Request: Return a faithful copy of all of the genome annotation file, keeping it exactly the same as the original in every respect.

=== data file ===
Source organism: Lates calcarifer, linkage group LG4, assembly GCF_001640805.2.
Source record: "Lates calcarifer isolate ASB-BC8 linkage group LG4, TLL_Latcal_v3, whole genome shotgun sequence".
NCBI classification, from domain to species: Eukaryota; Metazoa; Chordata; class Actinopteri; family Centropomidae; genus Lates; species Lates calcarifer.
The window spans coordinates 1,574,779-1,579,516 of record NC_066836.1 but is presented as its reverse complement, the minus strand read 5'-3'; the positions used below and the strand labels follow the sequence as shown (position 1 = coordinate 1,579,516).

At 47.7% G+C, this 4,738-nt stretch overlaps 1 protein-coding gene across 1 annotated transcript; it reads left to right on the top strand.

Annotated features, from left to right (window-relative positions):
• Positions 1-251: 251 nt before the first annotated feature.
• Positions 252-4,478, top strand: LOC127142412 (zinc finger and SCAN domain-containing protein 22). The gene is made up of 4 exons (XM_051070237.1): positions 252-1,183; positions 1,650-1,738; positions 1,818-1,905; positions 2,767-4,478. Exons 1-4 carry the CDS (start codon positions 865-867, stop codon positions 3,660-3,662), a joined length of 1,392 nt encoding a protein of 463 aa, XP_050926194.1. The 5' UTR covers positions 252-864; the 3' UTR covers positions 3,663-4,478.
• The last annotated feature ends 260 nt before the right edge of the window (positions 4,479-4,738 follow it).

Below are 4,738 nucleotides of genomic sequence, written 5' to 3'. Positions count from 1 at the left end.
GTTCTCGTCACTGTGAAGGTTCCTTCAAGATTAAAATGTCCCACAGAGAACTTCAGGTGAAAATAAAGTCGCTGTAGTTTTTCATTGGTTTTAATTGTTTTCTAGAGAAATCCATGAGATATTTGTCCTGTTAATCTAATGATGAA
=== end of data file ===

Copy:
Source organism: Lates calcarifer, linkage group LG4, assembly GCF_001640805.2.
Source record: "Lates calcarifer isolate ASB-BC8 linkage group LG4, TLL_Latcal_v3, whole genome shotgun sequence".
NCBI classification, from domain to species: Eukaryota; Metazoa; Chordata; class Actinopteri; family Centropomidae; genus Lates; species Lates calcarifer.
The window spans coordinates 1,574,779-1,579,516 of record NC_066836.1 but is presented as its reverse complement, the minus strand read 5'-3'; the positions used below and the strand labels follow the sequence as shown (position 1 = coordinate 1,579,516).

At 47.7% G+C, this 4,738-nt stretch overlaps 1 protein-coding gene across 1 annotated transcript; it reads left to right on the top strand.

Annotated features, from left to right (window-relative positions):
• Positions 1-251: 251 nt before the first annotated feature.
• Positions 252-4,478, top strand: LOC127142412 (zinc finger and SCAN domain-containing protein 22). The gene is made up of 4 exons (XM_051070237.1): positions 252-1,183; positions 1,650-1,738; positions 1,818-1,905; positions 2,767-4,478. Exons 1-4 carry the CDS (start codon positions 865-867, stop codon positions 3,660-3,662), a joined length of 1,392 nt encoding a protein of 463 aa, XP_050926194.1. The 5' UTR covers positions 252-864; the 3' UTR covers positions 3,663-4,478.
• The last annotated feature ends 260 nt before the right edge of the window (positions 4,479-4,738 follow it).

Below are 4,738 nucleotides of genomic sequence, written 5' to 3'. Positions count from 1 at the left end.
GTTCTCGTCACTGTGAAGGTTCCTTCAAGATTAAAATGTCCCACAGAGAACTTCAGGTGAAAATAAAGTCGCTGTAGTTTTTCATTGGTTTTAATTGTTTTCTAGAGAAATCCATGAGATATTTGTCCTGTTAATCTAATGATGAA